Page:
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“Emerging From The Ferment”: The Real Irony Of Scott Walker’s Messy Personal Finances

The finances of Wisconsin Gov. Scott Walker got a rather stern once-over from National Journal on Monday.

“Walker has two credit-card debts of more than $10,000 apiece on separate cards and is paying an eye-popping 27.24 percent interest rate on one of them,” the Journal harrumphed, before quickly lasering in on the irony. “The Republican presidential candidate has cast himself as both a fiscal conservative leader and a penny-pinching everyman on the campaign trail, often touting his love of Kohl’s, the discount department store.”

Walker isn’t the first Republican presidential hopeful to get this treatment either. Back in June, The New York Times took Sen. Marco Rubio of Florida to task for a “strikingly low savings rate” and some household purchases of questionable wisdom.

This is a deeply silly genre of journalism. It treats troubles the vast majority of Americans grapple with as vaguely scandalous. And it implicitly assumes the same rules of thumb that should guide household budgets should also guide the federal budget, which is catastrophically wrong.

More to the point, other details in the Journal piece offer a brief look at a presidential candidate of relatively modest means.

“Walker listed only six investments worth between $1,000 and $15,000, a whole life insurance plan worth between $15,000 and $50,000, and a deferred compensation plan from Milwaukee County worth between $15,000 and $50,000,” the Journal continued. Walker received a $45,000 advance for a book in the last year, and it looks like his annual salary since assuming the governorship in 2011 has been around $140,000. That’s certainly a lot of income compared to most Americans — it puts Walker just below the threshold for the top 10 percent — but it’s obviously nothing compared to the fortunes Jeb Bush and Hillary Clinton have amassed.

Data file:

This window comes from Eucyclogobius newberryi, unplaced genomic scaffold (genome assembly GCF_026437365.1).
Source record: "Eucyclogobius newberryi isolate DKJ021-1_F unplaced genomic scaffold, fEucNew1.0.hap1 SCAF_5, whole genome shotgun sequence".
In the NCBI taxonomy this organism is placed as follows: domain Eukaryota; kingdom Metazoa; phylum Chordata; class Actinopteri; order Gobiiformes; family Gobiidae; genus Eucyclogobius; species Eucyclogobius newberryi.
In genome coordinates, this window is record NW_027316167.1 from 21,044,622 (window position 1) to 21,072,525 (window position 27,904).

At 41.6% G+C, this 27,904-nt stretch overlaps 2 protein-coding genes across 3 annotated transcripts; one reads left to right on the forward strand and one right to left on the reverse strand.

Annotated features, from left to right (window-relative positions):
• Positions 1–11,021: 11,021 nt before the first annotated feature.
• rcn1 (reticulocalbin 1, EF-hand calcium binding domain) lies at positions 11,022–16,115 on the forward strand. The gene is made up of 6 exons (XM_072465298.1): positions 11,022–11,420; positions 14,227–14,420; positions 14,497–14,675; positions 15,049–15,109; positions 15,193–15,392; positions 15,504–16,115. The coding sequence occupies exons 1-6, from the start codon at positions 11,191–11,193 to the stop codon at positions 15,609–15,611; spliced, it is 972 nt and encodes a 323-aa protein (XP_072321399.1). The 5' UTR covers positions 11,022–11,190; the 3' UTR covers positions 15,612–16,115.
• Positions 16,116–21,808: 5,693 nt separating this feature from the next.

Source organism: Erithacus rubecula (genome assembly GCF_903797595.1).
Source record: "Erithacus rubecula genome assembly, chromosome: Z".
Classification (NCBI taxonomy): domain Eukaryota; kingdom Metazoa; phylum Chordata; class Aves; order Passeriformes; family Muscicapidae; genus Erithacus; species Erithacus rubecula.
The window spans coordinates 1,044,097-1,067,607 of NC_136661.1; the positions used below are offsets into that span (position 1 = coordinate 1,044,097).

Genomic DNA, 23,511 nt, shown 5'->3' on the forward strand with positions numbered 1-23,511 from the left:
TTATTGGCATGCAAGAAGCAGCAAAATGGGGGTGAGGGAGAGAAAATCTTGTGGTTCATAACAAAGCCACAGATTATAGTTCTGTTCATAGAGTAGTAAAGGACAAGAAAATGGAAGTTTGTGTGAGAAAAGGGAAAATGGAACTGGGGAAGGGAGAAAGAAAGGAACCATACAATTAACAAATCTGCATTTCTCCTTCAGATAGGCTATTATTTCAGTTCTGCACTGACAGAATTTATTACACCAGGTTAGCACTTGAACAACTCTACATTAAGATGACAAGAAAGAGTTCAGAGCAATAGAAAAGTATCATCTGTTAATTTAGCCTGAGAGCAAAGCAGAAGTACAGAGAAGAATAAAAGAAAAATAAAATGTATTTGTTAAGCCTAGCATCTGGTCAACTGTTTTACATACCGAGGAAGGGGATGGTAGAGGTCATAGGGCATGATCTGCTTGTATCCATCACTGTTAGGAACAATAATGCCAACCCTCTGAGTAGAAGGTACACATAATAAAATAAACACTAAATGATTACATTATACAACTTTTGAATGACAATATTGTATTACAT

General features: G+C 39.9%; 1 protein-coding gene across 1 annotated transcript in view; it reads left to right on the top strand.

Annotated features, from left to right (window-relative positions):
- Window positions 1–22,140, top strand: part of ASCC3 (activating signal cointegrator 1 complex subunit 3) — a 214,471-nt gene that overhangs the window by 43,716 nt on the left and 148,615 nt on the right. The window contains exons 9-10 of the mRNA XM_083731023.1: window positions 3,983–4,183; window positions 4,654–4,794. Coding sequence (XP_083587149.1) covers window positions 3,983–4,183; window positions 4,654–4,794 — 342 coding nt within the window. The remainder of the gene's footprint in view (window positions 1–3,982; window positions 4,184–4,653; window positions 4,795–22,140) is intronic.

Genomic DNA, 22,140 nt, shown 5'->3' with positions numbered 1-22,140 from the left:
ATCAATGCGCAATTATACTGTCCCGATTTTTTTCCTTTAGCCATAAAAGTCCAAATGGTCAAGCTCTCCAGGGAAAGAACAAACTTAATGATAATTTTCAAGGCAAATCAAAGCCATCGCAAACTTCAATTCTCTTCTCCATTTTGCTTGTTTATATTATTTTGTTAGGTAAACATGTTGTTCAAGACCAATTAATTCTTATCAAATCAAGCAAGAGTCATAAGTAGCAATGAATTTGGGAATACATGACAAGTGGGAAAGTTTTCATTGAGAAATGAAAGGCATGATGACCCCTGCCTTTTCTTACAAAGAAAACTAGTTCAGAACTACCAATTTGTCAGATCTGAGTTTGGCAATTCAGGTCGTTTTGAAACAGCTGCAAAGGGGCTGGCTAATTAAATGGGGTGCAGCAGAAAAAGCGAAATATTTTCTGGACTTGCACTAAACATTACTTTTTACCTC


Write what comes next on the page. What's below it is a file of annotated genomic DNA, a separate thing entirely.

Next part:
This gets at something poignant about Walker the politician, and by extension Walker the man. While most all presidential candidates and politicians have a significant amount of socioeconomic distance from the median American, Walker has less than most. Besides his income and wealth, Walker came from modest beginnings as a preacher’s kid in a small Wisconsin manufacturing town. He attended Marquette University in Milwaukee, but didn’t finish his degree — passing on one of the key status symbols that American elites use to separate themselves from the pack.

And yet few Republicans, and certainly no other Republican presidential candidate, has been so ferociously focused on grinding everyday workers into the ground.

Like any good conservative, Walker pushed massive tax cuts for the well-to-do through Wisconsin’s state budget, creating a hole he’s now trying to fill by slicing education spending. But he also drove a blistering and brutally successful push to crush Wisconsin’s public-sector unions, followed by “right to work” laws that will likely cripple the state’s private unions as well.